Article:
November 15, 2004

VoIP, PSTN and making calls

Om comments on a recent column by John Dvorak regarding VoIP. I almost share Om’s opinions but for one. Indeed, my reaction is well depicted in the accompanying picture, where Dvorak is closing his ears in apparent disgust. Dvorak’s points are:
1. Incumbents are hindering introduction of VoIP because of their investment in expensive “old phone switches”.
2. Incumbents are rolling out inferior quality DSL to artificially limit VoIP adoption rate
3. 911 (sic, not E911) service is a red herring. It seems the world was OK when he was a kid and dialing the operator was sufficient. (I presume that the car he used to ride in didn’t have front, side airbags, collapsible and shock absorbing hood etc. Will he be content to do the same now, I wonder.) Also did you know that mobile operators are introducing 911 (I presume E911 is meant here as well) service because of the threat of VoIP.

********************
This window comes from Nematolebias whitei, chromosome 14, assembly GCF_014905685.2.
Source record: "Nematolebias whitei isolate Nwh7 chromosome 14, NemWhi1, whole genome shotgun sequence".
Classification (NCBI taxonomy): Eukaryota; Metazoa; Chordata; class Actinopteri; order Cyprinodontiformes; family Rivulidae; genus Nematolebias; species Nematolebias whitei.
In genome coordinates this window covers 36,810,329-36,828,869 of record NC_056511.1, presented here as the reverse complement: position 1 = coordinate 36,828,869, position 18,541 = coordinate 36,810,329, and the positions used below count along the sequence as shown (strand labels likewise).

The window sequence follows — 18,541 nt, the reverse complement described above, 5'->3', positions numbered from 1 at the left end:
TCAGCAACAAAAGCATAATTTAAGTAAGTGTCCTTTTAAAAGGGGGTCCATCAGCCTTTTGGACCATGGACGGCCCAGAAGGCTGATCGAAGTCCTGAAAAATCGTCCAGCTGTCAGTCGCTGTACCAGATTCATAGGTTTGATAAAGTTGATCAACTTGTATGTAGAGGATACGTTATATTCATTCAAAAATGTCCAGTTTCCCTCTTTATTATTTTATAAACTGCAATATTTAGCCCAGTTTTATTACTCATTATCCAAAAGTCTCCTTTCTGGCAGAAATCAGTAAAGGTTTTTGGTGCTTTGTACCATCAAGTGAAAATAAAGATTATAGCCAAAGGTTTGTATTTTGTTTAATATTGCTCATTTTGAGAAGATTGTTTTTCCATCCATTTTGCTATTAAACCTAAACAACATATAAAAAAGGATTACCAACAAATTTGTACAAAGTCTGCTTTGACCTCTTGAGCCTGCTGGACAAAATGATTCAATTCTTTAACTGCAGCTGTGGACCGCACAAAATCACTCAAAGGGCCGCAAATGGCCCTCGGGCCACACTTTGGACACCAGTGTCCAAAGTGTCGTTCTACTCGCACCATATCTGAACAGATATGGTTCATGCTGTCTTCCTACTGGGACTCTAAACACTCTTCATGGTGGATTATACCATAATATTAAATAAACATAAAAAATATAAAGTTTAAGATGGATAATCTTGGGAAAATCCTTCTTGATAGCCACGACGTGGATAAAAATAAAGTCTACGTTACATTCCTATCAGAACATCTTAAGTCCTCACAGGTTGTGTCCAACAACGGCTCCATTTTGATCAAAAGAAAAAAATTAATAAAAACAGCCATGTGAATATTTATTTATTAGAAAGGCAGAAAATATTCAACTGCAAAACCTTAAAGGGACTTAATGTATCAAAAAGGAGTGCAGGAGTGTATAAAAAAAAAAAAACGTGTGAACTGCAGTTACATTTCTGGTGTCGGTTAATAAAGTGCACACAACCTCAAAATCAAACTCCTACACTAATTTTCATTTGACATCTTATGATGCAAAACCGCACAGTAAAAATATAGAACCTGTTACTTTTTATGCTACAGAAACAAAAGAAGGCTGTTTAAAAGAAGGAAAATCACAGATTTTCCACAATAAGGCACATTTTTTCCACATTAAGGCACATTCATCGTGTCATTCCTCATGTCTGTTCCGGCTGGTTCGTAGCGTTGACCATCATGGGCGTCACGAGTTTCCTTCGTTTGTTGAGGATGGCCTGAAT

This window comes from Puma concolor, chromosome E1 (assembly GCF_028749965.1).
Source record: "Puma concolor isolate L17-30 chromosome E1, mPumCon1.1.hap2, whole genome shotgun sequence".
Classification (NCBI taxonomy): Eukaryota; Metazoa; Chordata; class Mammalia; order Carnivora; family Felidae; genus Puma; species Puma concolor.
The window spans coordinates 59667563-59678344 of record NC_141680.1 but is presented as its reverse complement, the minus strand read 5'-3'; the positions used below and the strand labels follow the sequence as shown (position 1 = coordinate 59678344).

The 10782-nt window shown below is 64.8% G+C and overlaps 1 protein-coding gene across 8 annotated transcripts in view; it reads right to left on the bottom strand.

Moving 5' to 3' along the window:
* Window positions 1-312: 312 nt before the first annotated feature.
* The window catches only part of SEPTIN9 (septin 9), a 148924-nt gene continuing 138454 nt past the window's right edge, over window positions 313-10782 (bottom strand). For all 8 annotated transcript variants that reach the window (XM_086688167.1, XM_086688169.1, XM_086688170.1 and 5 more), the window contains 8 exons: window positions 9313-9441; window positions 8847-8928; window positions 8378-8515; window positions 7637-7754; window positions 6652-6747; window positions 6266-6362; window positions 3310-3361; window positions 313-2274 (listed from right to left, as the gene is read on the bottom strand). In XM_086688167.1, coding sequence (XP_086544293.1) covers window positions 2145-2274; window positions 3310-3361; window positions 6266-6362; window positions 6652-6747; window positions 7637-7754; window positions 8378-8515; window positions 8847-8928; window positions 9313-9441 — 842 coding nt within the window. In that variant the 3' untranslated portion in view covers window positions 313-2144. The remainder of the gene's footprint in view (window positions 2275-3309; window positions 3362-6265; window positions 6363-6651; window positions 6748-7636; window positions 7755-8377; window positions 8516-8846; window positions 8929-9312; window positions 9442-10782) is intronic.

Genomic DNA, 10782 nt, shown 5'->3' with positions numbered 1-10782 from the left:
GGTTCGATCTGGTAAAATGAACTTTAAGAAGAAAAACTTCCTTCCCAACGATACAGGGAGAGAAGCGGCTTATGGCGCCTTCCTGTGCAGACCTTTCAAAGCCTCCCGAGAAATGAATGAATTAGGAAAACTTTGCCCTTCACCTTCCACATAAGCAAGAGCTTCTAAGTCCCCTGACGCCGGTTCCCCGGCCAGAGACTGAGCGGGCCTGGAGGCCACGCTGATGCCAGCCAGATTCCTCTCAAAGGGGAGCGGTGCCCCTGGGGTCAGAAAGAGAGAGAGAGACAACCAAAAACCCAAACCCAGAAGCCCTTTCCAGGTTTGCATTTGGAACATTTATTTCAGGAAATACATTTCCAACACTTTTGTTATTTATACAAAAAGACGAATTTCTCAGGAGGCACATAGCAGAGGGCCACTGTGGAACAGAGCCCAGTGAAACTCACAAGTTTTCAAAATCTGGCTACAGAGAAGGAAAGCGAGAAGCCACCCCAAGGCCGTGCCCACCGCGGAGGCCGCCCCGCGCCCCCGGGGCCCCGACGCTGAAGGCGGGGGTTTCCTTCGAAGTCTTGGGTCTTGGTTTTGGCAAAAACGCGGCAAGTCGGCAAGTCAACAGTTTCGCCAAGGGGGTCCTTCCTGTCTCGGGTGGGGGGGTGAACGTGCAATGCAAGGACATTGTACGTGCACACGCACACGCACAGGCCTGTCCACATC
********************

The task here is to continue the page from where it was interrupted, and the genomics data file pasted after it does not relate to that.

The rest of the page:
4. The consumers can avoid the regulation quagmire by using VoIP only for on-net calls and use cell phone to reach those that are still enslaved to PSTN.

Om takes issue with points 1, 2 and 4 (he is silent on 3). I have already betrayed my reaction to point 3. But there is something in point 4 that I want to expand on. Here I am making an assumption that many of us will have access to more than one communication: wireline telephone, wireless telephone and VoIP device; and we will be connected to different set of networks at different time. Recognizing this reality, “VoIP ATA” should have multiple interfaces: FXO for wireline PSTN, “Cellsocket” like adaptor and of course basic VoIP adaptor. So when Om wants to contact Andy, he will select Andy’s name from his “buddy list” prompting the ATA to generate a SIP INVITE which will be intercepted by Andy’s SIP redirect server and it will instruct Om of the current point of contact. On the other hand, if he wants to contact his mother, he would have programmed the “buddy list” to dial out using one of the PSTN interfaces. This ATA can also do further optimization by using some selection logic for using the specific PSTN interface. So, it is possible to adapt the technology to human behavior if we move away from 12+1 button phone interface (my predictable refrain).

Posted by aswath at November 15, 2004 12:36 AM
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